Israeli Prime Minister Benjamin Netanyahu blamed Iran for a blast aboard an Israeli-owned ship in the Gulf of Oman last week but sidestepped a question about whether Israel would retaliate.
Israeli Security Cabinet Minister Yoav Gallant, who was a commander in the Israeli Defence Forces, told Israeli news outlet Ynet that "Iranian commandos" carried out the attack using limpet mines.
That was also the assessment of Israeli inspectors who examined the ship in Dubai.
Israel's foreign minister Gabi Ashkenazi held a call with Oman's Foreign Minister Badr Al Busaidi on Monday. Mr Askhenazi tweeted about the call writing, "during the call, views were exchanged on a number of issues of common interest, as well the importance of supporting all efforts aimed at achieving peace and stability in the region.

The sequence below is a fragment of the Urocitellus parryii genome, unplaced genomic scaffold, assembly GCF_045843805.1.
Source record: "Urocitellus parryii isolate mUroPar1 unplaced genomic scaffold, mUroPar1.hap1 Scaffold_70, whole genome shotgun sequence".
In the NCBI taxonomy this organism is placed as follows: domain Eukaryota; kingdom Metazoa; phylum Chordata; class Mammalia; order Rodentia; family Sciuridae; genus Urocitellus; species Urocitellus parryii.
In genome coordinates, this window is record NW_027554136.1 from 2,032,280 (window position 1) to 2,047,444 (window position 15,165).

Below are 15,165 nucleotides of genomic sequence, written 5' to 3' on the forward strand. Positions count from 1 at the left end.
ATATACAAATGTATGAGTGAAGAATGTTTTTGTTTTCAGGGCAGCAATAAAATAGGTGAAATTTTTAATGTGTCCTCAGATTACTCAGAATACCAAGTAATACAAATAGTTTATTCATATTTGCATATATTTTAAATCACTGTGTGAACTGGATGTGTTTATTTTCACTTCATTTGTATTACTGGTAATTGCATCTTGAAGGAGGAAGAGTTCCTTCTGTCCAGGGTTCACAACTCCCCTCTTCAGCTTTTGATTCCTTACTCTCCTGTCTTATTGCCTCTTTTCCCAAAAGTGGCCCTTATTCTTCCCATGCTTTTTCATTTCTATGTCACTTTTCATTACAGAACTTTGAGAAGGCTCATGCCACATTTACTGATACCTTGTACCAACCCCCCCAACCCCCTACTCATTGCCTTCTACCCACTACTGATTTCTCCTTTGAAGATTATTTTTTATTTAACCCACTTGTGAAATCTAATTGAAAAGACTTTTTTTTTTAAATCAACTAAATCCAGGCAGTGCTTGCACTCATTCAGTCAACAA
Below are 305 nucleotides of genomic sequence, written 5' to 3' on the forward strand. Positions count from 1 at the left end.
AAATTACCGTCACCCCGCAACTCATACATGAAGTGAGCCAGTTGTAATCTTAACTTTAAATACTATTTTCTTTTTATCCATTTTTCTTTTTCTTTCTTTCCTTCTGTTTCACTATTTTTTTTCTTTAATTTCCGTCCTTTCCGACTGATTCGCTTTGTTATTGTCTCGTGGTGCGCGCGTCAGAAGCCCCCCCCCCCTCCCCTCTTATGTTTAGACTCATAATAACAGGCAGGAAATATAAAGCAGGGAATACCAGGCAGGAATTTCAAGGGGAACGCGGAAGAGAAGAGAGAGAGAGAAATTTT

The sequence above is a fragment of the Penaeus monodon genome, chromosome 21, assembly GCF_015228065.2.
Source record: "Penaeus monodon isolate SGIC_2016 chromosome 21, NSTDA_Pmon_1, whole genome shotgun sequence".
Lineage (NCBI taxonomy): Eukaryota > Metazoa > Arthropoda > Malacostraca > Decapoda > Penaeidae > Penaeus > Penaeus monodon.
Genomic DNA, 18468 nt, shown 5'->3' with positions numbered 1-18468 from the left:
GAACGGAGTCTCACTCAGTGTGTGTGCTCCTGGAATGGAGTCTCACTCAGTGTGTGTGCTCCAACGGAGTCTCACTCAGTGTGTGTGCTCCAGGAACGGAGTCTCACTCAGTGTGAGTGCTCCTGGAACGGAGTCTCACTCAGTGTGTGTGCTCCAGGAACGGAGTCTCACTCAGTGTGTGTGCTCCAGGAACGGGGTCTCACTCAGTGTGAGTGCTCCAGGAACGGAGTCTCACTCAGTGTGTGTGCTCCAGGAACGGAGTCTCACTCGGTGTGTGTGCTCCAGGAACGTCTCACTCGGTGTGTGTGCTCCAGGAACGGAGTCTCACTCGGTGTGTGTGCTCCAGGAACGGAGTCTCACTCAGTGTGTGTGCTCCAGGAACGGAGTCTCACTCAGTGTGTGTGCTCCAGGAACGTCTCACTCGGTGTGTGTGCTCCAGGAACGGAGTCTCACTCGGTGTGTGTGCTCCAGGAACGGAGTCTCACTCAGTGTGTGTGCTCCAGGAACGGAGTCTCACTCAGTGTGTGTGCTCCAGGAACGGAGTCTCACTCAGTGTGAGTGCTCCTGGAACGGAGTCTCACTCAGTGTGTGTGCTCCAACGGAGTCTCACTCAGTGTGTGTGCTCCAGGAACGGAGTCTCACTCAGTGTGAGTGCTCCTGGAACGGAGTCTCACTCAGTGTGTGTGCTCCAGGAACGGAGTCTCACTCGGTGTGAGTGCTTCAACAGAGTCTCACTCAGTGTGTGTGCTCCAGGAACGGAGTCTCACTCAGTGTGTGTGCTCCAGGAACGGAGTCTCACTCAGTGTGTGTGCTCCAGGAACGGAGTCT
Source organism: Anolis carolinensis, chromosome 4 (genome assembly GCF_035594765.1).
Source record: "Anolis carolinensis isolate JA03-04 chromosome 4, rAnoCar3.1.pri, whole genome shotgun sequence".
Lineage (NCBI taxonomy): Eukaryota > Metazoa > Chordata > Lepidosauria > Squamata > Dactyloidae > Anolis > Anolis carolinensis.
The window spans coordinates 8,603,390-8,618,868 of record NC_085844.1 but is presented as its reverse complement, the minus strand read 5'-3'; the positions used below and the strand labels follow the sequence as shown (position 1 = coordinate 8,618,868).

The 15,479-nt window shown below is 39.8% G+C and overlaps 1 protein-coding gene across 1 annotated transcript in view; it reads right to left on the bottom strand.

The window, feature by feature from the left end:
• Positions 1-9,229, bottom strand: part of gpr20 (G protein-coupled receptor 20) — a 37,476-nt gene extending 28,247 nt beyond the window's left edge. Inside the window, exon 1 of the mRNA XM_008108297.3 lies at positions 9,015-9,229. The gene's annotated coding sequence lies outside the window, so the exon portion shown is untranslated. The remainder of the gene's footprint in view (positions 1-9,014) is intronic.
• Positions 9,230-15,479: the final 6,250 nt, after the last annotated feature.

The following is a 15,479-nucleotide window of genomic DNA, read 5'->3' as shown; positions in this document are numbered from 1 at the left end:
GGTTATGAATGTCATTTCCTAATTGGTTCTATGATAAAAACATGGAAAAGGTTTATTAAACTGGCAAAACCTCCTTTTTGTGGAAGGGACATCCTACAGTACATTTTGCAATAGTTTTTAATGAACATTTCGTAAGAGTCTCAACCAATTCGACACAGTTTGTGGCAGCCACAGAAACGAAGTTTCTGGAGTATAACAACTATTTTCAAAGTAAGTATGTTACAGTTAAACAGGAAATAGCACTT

"We agreed to maintain our direct channel of communication and to further enhance cooperation."
Oman has yet to follow its Gulf neighbours in normalizing relations with Israel with Mr Al Busaidi saying just two weeks ago that “we are content so far with the level of our current relations and dialogue, which involves the appropriate channels of communication.”
Oman has also made clear that it wishes to broker a deal between Iran and the United States as well as a deal between Israel and the Palestinians.
On Friday, the MV Helios Ray, a vehicle-carrier ship, was hit by a blast above the water line that a US official said ripped holes in both sides of its hull.
"This was indeed an operation by Iran. That is clear," Mr Netanyahu told Kan Radio.
Asked if Israel would retaliate, he repeated previous statements about his determination to prevent Iran from developing nuclear weapons.
"We are striking at it [Iran] all over the region," he said.
Kan said the interview was recorded on Sunday night, before Syria accused Israel of carrying out missile strikes in southern Damascus.
Israel previously said it was carrying out frequent military operations actions against Iranian groups or arms handovers in Syria.